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fallible

[fal-uh-buh l] /ˈfæl ə bəl/
adjective
1.
(of persons) liable to err, especially in being deceived or mistaken.
2.
liable to be erroneous or false; not accurate:
fallible information.
Origin
late Middle English
1375-1425
1375-1425; late Middle English < Medieval Latin fallibilis, equivalent to Latin fall(ī) (passive of fallere to deceive) + -ibilis -ible
Related forms
fallibility, fallibleness, noun
fallibly, adverb
Dictionary.com Unabridged
Based on the Random House Dictionary, © Random House, Inc. 2014.
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Examples for fallible
  • They are ultimately composed of mortal, fallible human beings not unlike the rest of us.
  • In both kinds of situations, human memory is fallible.
  • They are as fallible and mixed up as everyone else, and often involved in outright fraud in their quest for fame and money.
  • Predictions of the dates of future achievements are notoriously fallible.
  • We now know that cannot work--experts are too fallible, and too much power corrupts.
  • If my judgement is unacceptably fallible, then it would be impossible for me to make that identification.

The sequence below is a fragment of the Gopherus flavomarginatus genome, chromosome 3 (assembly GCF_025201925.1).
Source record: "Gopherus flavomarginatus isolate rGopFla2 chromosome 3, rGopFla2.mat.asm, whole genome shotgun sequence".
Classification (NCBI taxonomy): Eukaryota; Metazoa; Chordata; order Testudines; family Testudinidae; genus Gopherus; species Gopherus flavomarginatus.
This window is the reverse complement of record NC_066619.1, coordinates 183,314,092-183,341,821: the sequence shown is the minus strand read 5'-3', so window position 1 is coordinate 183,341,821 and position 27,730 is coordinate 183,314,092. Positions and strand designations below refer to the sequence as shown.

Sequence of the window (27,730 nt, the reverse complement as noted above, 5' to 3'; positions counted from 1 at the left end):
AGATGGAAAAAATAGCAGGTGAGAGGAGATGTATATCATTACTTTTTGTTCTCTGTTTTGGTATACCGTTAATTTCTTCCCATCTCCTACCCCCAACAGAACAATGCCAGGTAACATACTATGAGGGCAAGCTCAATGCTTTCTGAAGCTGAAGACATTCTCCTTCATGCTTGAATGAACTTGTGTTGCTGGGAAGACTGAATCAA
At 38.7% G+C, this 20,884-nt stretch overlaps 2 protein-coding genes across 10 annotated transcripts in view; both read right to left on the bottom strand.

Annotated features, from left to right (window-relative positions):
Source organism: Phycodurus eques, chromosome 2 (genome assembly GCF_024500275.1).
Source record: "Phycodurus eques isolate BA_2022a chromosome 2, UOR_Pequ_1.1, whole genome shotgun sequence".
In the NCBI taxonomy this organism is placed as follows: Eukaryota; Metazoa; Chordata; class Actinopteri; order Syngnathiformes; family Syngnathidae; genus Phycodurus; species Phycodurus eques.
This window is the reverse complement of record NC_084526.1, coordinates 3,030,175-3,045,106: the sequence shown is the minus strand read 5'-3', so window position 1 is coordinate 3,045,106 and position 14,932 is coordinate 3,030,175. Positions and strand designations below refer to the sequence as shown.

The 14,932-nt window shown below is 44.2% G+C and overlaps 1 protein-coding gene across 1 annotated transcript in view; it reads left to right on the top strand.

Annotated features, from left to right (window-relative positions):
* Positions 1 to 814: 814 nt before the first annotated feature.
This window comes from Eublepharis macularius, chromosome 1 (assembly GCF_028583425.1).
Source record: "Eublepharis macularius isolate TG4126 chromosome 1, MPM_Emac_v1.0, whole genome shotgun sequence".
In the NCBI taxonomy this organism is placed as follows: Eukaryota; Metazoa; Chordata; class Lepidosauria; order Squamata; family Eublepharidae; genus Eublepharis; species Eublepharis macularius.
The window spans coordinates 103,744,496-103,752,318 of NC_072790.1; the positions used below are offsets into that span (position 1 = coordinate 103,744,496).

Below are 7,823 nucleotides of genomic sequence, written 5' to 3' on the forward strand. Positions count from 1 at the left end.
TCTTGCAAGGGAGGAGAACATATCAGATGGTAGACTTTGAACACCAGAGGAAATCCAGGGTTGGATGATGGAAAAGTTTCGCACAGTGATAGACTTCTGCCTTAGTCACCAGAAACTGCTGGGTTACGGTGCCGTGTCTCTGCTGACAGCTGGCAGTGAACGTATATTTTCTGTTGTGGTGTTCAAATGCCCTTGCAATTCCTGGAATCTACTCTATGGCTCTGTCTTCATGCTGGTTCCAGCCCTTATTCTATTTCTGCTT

• The punch-bowl approach similarly depends on fallible human beings, who may react too late or too early.
  • Human intervention is no less fallible than the firewall.
  • They die for two reasons: people are fallible, and medicine has an effect on the human body.
  • Much as the fine points of perception are fallible to illusion, the details of memory are fallible to suggestion.
British Dictionary definitions for fallible

fallible

/ˈfælɪbəl/
adjective
1.
capable of being mistaken; erring
2.
liable to mislead
Derived Forms
fallibility, fallibleness, noun
fallibly, adverb
Word Origin
C15: from Medieval Latin fallibilis, from Latin fallere to deceive
Collins English Dictionary - Complete & Unabridged 2012 Digital Edition
© William Collins Sons & Co. Ltd. 1979, 1986 © HarperCollins
Publishers 1998, 2000, 2003, 2005, 2006, 2007, 2009, 2012
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Word Origin and History for fallible
adj.

early 15c., from Medieval Latin fallibilis "liable to err, deceitful." literally "that can be deceived," from Latin fallere "deceive" (see fail).

Online Etymology Dictionary, © 2010 Douglas Harper
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